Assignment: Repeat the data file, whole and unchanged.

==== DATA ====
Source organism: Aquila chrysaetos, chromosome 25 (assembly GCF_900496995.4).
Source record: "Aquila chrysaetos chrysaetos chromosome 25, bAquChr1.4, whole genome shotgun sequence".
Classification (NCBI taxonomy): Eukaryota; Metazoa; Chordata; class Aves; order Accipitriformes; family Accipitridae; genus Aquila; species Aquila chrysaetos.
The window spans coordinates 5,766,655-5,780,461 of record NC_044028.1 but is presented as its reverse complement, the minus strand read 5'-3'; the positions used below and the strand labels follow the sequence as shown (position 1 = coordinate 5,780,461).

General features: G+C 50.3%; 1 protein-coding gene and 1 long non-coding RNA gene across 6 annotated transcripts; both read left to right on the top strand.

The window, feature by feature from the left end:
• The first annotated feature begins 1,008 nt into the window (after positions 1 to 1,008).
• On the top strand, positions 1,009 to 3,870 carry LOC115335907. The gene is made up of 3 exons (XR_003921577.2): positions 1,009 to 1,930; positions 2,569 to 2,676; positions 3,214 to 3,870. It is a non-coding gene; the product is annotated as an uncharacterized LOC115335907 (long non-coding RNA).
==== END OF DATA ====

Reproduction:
Source organism: Aquila chrysaetos, chromosome 25 (assembly GCF_900496995.4).
Source record: "Aquila chrysaetos chrysaetos chromosome 25, bAquChr1.4, whole genome shotgun sequence".
Classification (NCBI taxonomy): Eukaryota; Metazoa; Chordata; class Aves; order Accipitriformes; family Accipitridae; genus Aquila; species Aquila chrysaetos.
The window spans coordinates 5,766,655-5,780,461 of record NC_044028.1 but is presented as its reverse complement, the minus strand read 5'-3'; the positions used below and the strand labels follow the sequence as shown (position 1 = coordinate 5,780,461).

General features: G+C 50.3%; 1 protein-coding gene and 1 long non-coding RNA gene across 6 annotated transcripts; both read left to right on the top strand.

The window, feature by feature from the left end:
• The first annotated feature begins 1,008 nt into the window (after positions 1 to 1,008).
• On the top strand, positions 1,009 to 3,870 carry LOC115335907. The gene is made up of 3 exons (XR_003921577.2): positions 1,009 to 1,930; positions 2,569 to 2,676; positions 3,214 to 3,870. It is a non-coding gene; the product is annotated as an uncharacterized LOC115335907 (long non-coding RNA).